Nestled within Northern Ireland’s bountiful green fields are the ingredients for a unique and distinctive cuisine.
If local food reflects the culture from whence it came, then Northern Irish dishes truly reflect the environment in which they were created.
From the classic institution of Irish stew to the beloved Ulster Fry, culinary lovers will delight in discovering the region’s treasures that will sizzle their taste buds:
This is a hugely popular dish in Northern Ireland, apart from just being an affable nickname. Typically made with potatoes, milk, butter, and scallions. While markedly similar to another dish, colcannon, which utilises cabbage instead of scallions, Ulster is the only province of Ireland where champ is the more popular option. In decades past, it was customary to make champ with the first new potatoes that were harvested. It’s best served alongside a meat dish such as pork, venison, or beef. Photo: Christopher Previte on Unsplash
This bread dish, sweetened with cinnamon and dried mixed raisins and sultanas, is steeped in old Irish traditions. Usually sold in flattened rounds, it is often served toasted with butter alongside a traditional cup of tea. Around Halloween slices would be stuffed with various objects to be used as a game to tell fortunes by receiving a slice that contained one of numerous items, including a pea, stick, cloth, coin, ring, or bean. For example, a pea meant that you would not marry that year, a cloth would mean a run of bad luck, and a coin signified impending wealth. The dish was also a popular New Year option; as night fell, the family would take three bites out of the cake and throw it against the door to ward off poverty. Photo: Tourism NI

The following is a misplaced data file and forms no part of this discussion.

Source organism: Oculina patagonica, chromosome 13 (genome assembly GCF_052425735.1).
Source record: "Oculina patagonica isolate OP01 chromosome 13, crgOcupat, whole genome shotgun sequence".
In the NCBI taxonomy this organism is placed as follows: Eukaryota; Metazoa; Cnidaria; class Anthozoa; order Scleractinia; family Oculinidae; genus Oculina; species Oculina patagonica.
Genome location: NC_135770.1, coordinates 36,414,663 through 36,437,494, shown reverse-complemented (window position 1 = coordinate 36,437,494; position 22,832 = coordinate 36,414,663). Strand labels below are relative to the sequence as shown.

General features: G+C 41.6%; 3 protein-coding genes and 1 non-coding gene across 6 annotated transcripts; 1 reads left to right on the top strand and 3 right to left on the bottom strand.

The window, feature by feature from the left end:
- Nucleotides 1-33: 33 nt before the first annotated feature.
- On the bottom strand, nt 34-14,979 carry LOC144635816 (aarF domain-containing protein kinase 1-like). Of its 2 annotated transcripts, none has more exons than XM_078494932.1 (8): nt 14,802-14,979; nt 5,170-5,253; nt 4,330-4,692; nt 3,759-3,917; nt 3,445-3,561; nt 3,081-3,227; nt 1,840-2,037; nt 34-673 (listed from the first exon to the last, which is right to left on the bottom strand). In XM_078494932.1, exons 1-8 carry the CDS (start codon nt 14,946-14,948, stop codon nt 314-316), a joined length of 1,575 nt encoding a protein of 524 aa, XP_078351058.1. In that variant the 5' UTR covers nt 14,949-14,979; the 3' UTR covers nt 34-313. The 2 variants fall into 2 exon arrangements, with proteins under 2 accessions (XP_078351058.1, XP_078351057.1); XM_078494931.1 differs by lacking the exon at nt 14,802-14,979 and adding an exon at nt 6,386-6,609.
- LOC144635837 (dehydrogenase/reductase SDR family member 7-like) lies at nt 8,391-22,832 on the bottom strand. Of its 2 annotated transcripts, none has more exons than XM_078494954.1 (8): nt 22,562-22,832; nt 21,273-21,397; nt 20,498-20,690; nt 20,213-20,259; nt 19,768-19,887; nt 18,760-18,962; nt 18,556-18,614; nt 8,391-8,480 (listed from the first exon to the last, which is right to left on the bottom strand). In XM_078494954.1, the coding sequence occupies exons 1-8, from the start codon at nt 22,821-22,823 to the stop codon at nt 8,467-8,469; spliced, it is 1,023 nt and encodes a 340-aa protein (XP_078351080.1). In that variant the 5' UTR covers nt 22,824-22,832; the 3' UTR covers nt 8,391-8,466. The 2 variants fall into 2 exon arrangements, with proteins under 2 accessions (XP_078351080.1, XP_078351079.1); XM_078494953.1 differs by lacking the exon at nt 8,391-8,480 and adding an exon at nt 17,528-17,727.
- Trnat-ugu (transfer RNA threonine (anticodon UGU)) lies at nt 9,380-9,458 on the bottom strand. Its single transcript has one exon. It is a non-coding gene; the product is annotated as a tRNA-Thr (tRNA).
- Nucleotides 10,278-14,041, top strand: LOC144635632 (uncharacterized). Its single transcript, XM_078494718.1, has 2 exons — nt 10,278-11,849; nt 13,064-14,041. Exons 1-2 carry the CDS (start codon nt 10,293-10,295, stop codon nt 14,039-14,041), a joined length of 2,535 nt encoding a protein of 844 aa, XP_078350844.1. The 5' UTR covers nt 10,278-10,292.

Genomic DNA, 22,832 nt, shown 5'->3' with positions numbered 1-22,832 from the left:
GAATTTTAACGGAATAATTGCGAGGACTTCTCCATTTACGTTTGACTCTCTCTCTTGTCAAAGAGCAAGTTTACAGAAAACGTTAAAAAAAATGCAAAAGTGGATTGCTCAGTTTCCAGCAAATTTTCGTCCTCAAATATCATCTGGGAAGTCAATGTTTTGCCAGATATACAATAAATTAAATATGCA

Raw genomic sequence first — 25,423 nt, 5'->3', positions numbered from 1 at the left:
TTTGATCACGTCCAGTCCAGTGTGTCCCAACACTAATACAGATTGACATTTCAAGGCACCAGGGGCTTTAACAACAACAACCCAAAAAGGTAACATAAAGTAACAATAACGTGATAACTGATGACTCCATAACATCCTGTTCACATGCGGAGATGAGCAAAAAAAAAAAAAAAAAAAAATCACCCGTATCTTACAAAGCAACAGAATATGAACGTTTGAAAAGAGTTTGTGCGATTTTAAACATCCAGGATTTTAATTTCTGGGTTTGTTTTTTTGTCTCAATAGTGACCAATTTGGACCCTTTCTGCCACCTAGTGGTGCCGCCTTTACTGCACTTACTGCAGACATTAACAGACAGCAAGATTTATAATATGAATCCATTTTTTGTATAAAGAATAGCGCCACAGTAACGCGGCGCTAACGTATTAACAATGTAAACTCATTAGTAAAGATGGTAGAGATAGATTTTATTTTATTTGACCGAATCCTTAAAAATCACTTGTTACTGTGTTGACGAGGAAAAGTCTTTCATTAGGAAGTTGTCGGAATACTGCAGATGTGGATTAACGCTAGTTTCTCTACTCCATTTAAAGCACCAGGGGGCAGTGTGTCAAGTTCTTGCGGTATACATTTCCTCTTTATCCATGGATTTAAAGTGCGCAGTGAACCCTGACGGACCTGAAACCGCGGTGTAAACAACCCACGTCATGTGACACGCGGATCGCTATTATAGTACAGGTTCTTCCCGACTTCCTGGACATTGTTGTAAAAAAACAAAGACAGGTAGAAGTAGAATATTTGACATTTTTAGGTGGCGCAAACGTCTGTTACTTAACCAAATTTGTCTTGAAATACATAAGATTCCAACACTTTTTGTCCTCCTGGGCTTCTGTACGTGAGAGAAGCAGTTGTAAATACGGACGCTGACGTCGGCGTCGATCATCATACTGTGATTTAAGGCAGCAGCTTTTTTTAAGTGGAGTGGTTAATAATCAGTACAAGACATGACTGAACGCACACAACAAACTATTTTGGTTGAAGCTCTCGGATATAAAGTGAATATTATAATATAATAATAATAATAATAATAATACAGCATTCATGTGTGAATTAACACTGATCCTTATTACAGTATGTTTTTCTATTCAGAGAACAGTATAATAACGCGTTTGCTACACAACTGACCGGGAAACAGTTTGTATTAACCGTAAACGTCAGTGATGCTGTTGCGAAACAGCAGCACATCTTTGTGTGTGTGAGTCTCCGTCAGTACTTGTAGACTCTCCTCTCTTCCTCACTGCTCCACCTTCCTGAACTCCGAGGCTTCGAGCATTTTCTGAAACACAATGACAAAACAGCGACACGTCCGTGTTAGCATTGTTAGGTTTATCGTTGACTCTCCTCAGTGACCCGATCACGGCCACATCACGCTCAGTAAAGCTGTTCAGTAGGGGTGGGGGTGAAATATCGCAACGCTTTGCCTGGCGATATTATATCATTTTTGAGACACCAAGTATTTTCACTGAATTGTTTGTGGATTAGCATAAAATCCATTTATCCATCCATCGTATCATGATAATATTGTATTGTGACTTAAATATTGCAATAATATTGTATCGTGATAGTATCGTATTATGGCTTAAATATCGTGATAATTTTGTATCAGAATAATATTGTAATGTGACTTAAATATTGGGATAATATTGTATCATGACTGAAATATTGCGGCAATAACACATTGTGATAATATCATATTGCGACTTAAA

No Northern Irish childhood would have been complete without this sweet treat. This traybake is made from ground-up digestive biscuits, glace cherries, marshmallows - 15 of each - combined with glazed milk and dried coconut. Rarely found outside Northern Ireland and County Donegal, this delight can be easily found in most shops and bakeries. They’re so popular that you can even find them in Starbucks. Photo: Tourism NI / Mary Anne Mackle
4. Yellow man
Not too dissimilar to honeycomb, don’t be surprised if you haven’t heard of this delicacy. It is rarely found outside of traditional festivals, most notably the Ould Lammas Fair, held at the end of August each year in the north coast town of Ballycastle. While visually very similar to toffee, the more solid ‘rind’ contains at least half of the quantity. Uniquely, yellowman must be heated to 300 degrees Fahrenheit for boiled sugar to become brittle when cooled. The sweet was immortalised outside of Ballycastle by John Henry MacAuley, who wrote a ballad praising the lush ‘dulse and yellow man / At the Ould Lammas Fair in Ballycastle-O.’ Pictured here are the Mayor of Causeway Coast and Glens Borough Council Steven Callaghan and Deputy Mayor Margaret Ann McKillop enjoying some yellow man at the 2023 Lammas Fair. Photo: Kevin McAuley / McAuley Multimedia